The photo at the top and the title say it all: Sydney is an absolutely amazing city!  Its Opera house


is as much an icon as the Statue of Liberty in New York or the Golden Gate Bridge in San Francisco. It is hilly and covered with trees, is planted on a bay that seems to have endless twists and turns, coves and strands of gorgeous beaches, and has a downtown that borders the bay and is excitingly vibrant even long into the night. And it is, after all, peopled by Australians–some of the friendliest people we have ever met.

We often talk about places where we might want to spend from two to six months in residence, with an apartment and a neighborhood to embed ourselves in for that long as we have, for instance, in San Miguel, Mexico. Cape Town in South Africa, Luang Prabang in Laos, Venice, Aix en Provence in France—these are some of the cities we consider. Add Sydney to that list.

Here is a quick look around at what just one day brought us. We took the slow ferry like this one in the foreground

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across one piece of the bay to a beach town called Manly. On the one side it faces the bay; on the other side across perhaps two hundred yards of town it looks out at the Pacific Ocean from a beautiful beach.


We spent time exploring the town and walking the beach, and then had Bonnie’s birthday dinner at a restaurant called Garfish, ranked as one of the best seafood restaurants in Sydney. It was wonderful!

By the time we headed back to Sydney proper it was after dark and the sight of the city as we approached it was just breathtaking.



We left the ferry and found ourselves on the Circular Quay and next to the oldest section of Sydney called The Rocks. It was rocking!


Crowds of people everywhere, every variety of food to eat at a huge night market, bands in bars and even the street, jugglers, magicians, even the lady in the box whom we photographed the next day because it was too dark that night.

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She is about five feet tall and somehow manages to squeeze herself into the glass box you see atop its stand. In the photo she is just pulling her last leg into it.

Sydney is also blessed with an extensive public transportation system so that we could walk from The Rocks about four blocks to a station and board a beautiful new train that took us across the bridge and deposited us twenty-five minutes later a few feet from this sign we never figured out


and about a fifteen minute walk to where we were camping across a footbridge from a national park.

We were also blessed with three wonderful guides to the city who each gave us a day. Andrew and Matt met us downtown and proceeded to take us to the beaches which border the southern side of the city.


Bonnie has known Andrew since he was a baby in Iran and hadn’t seen him since he was ten but for one encounter in 1982.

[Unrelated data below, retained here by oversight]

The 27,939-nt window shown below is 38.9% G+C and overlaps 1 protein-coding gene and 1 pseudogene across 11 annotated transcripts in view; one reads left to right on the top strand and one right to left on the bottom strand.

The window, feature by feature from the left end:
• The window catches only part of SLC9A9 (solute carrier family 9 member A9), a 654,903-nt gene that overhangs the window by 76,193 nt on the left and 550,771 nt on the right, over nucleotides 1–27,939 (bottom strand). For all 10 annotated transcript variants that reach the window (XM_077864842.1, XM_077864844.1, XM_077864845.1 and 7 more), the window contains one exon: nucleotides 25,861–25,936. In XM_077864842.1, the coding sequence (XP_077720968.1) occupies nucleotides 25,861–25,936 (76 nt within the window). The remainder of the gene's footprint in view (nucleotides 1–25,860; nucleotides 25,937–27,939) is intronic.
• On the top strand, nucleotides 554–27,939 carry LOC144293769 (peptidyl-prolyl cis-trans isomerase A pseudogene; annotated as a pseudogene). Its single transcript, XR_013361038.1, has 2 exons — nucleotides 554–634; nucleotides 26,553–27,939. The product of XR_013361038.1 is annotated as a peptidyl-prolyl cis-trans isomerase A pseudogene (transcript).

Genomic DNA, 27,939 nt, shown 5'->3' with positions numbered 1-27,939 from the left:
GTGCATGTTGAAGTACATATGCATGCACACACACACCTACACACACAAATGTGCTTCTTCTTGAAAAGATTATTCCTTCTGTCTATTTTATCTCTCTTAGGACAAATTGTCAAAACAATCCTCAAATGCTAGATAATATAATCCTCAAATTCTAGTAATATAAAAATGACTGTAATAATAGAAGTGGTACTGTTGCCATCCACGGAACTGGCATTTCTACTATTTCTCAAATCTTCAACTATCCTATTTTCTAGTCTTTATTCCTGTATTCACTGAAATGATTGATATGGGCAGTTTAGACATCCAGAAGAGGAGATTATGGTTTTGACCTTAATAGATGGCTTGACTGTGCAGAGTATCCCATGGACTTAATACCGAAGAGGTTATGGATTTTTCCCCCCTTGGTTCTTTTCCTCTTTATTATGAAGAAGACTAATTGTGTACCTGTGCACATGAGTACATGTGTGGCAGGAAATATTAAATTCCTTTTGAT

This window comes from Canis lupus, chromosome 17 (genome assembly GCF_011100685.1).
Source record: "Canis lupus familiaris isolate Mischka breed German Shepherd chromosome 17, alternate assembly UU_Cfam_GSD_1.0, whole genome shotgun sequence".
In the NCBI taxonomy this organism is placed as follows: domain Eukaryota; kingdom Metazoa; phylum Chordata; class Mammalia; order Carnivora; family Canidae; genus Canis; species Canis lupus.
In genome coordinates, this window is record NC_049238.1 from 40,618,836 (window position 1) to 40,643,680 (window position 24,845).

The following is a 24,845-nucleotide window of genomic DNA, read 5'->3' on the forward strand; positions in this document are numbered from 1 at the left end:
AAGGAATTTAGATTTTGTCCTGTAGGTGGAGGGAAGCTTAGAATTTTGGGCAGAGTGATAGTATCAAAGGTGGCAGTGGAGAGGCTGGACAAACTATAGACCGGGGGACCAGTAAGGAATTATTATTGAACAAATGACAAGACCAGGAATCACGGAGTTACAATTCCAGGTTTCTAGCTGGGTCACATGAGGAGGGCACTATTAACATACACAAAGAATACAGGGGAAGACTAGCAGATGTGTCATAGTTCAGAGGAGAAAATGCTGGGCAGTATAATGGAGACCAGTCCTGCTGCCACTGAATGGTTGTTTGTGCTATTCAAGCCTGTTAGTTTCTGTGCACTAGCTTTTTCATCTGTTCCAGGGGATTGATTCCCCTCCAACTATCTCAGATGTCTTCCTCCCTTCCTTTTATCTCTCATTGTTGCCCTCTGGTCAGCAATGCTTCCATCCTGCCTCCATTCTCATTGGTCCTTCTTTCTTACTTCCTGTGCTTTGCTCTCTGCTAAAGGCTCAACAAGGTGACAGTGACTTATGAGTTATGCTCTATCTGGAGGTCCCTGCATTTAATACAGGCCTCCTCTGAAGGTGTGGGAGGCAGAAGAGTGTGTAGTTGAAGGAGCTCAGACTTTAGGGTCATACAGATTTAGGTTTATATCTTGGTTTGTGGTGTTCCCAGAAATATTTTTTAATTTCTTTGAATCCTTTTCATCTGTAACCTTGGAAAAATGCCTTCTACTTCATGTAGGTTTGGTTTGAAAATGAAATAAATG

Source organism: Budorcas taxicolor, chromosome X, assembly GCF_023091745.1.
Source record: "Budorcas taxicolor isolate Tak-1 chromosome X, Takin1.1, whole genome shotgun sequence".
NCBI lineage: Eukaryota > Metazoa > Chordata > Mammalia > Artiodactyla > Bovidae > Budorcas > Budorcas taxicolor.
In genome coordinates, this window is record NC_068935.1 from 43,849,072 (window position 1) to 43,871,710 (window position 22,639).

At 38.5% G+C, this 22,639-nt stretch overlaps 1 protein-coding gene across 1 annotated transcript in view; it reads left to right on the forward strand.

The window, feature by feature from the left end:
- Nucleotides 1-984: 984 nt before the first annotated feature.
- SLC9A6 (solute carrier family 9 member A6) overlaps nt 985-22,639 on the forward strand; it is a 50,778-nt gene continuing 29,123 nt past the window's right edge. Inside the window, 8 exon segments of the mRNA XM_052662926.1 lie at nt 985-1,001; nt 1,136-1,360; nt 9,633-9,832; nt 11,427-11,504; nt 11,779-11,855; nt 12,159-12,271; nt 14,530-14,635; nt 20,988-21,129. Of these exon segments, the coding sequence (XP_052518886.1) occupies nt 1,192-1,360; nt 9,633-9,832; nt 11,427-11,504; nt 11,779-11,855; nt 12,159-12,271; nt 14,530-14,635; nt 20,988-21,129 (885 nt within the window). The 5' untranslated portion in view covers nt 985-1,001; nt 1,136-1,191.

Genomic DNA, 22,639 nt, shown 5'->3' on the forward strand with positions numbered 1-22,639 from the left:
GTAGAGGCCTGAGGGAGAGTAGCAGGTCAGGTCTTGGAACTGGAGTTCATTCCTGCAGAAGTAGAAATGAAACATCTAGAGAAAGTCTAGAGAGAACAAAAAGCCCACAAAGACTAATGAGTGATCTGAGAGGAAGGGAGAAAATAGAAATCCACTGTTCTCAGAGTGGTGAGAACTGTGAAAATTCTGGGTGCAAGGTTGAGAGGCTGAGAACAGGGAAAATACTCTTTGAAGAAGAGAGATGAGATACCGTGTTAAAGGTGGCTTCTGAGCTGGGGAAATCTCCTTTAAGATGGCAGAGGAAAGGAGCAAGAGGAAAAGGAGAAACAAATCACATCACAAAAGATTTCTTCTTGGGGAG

Sydney’s most famous beach is Bondi Beach—long, wide and on the Saturday we were there covered with bathers.

Bondi Beach

Most beaches around Sydney include a salt water pool as well, and here is Bondi’s.

Bondi Beach Pool

Bondi connects with a series of other beaches as well and we followed a beautiful paved path along the sea that connects them.

The next day we were picked up at the campground and spent the day with Shavarsh, a friend of our close friends Jennifer and Clay in San Miguel.


He was wonderful! We think he took us to almost every beach and viewpoint in the whole northern part of the area. Here is a sampling, which if nothing else demonstrates how beautiful Sydney and its bay are.

The day was supposed to be over 100 degrees, and perhaps by design Shavarsh took us first to Dee Why Beach, still sheltered in early morning fog. In the foreground is the salt water pool with the beach beyond.

Dee Why Beach Pool

This is Balmoral Beach which has a wonderful tree covered esplanade.

Balmoral Beach

Knowing that we were old sailors, Shavarsh also took us to a number of overlooks with marinas below.

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Australia also has an interesting system of ‘clubs.’ They are everywhere and seem to be focused on everything from war veterans to lawn. bowling to sailing. And if you live further than five kilometers from any particular club you are welcome as a guest and are entitled and encouraged to use their facilities, particularly their bar.

So late in the afternoon we found ourselves at the Flying Squadron Sailing Club enjoying a cold beer from the veranda and looking out at their marina as below us the racing committee finished up putting away the gear from the races which had been held that afternoon.

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We have since moved up the East Coast on our way toward Cairns and the Great Barrier Reef far to the north. But we will be back to Sydney before we leave Australia, not just to return the camper van we have rented and to catch our next flight, but to enjoy even more of the spectacle that is Sydney.